A winter storm will cross the east. Does Atlanta have snow? Nashville? Washington? It’s always in the air

Do not take out the snow sleds yet.

Everything will depend on the path of the storm, which becomes less and less certain as the model predicts it. Especially if the current data entering the model is lacking.

Bookmark this interactive map to see how much snow the NWS is forecasting

“It should be emphasized that the energy leading to this storm system is still in the data-poor Pacific Ocean, and that perhaps significant model and forecast changes could still occur,” he said. declared the WPC on Wednesday morning.

The snow and ice forecast looks like you’re trying to get a hole-in-one on a par-three in golf, says CNN meteorologist Chad Myers. “The best golfers can touch the green, but very few shots actually go into the hole.”

“While the track is far from certain, models tell us that a major winter storm is on its way to parts of the southeast and along the east coast,” Myers adds. “Impossible snow-covered trips, major ice storm power outages and wind gusts of over 40 mph are all at stake, and right now the storm’s path is key. “

What we can say about the forecast

The storm is currently located in the Pacific Ocean.

Located over the North Pacific, this system has more than 3,000 miles to travel before impacting the eastern United States – and forecasters a few days to refine the forecast.

This storm is expected to fall in the Upper Midwest late Thursday through Friday and will likely bring impacting winter conditions.

“This next storm system is poised to produce heavy snow and will bring dangerous travel conditions to parts of the Northern and Midwestern Plains to end the work week,” warns the WPC.

Winter weather watches are already posted for parts of South Dakota, Minnesota and Iowa for several inches of snow and wind gusts above 25 mph.

Snow will continue south through Missouri and Arkansas on Friday before some type of wintry weather hits the deep south over the weekend.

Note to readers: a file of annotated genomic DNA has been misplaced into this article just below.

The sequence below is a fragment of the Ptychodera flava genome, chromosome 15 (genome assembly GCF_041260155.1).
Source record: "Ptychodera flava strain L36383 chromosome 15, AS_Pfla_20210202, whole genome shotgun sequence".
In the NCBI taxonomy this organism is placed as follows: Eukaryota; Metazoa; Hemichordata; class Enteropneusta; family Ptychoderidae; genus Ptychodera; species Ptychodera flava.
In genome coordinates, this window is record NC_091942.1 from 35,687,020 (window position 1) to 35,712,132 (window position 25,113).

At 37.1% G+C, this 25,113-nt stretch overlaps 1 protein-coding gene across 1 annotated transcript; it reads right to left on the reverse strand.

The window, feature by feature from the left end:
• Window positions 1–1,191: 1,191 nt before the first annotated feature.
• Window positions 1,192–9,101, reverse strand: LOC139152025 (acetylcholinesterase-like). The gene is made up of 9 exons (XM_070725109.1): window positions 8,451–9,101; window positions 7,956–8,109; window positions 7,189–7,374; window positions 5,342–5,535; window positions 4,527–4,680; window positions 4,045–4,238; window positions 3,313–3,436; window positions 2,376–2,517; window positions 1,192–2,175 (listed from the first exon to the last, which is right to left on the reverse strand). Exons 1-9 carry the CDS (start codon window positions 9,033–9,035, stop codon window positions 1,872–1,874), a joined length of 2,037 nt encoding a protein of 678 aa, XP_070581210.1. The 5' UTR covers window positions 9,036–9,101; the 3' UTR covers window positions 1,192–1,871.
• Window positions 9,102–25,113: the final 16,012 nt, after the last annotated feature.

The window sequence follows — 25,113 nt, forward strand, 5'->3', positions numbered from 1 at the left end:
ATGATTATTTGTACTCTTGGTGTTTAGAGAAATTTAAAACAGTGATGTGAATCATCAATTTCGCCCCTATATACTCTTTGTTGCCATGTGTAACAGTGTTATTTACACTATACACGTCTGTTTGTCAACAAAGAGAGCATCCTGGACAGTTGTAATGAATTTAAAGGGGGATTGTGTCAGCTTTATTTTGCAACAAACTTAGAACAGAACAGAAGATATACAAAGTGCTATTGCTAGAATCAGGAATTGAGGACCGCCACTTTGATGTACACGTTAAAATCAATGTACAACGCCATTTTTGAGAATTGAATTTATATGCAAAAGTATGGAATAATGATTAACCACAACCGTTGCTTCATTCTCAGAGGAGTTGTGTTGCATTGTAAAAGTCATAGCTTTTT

Rain is likely to turn to snow across the Ozarks, but the distance south of that snow depends on the distance south of the storm system.

Hence the “great uncertainty”.

“If the storm moves further north than expected, there will be less snow and more ice,” Myers said. “Conversely, a storm track that moves further south will cause more cooler air and change some of that potential ice to snow instead.”

It will radically change who gets what and where.

Why we buy milk, bread and toilet paper when it snows

If the northern route goes, Nashville residents will see rain and winter mix together before they see snow. But if the southerly route occurs, they will more likely be in the snow all the time.

“This event certainly has the potential to change, perhaps not amounting to any build-up or perhaps producing just over an inch or 2, so stay tuned,” the NWS said in Nashville.

It’s only been a week since their last snow which hampered traffic and left the city in a blanket of white matter.

Depending on the distance to the south of the storm, it could not only bring snow deeper south through Mississippi, Alabama and Georgia, but it could also provide Atlanta’s first measurable snowfall in four years. .

Atlanta could see its first measurable snowfall in nearly 1,500 days

Surprising, perhaps, to many of you, Atlanta usually doesn’t spend that long between snowstorms. This southern city sees on average more than two inches of snow per year.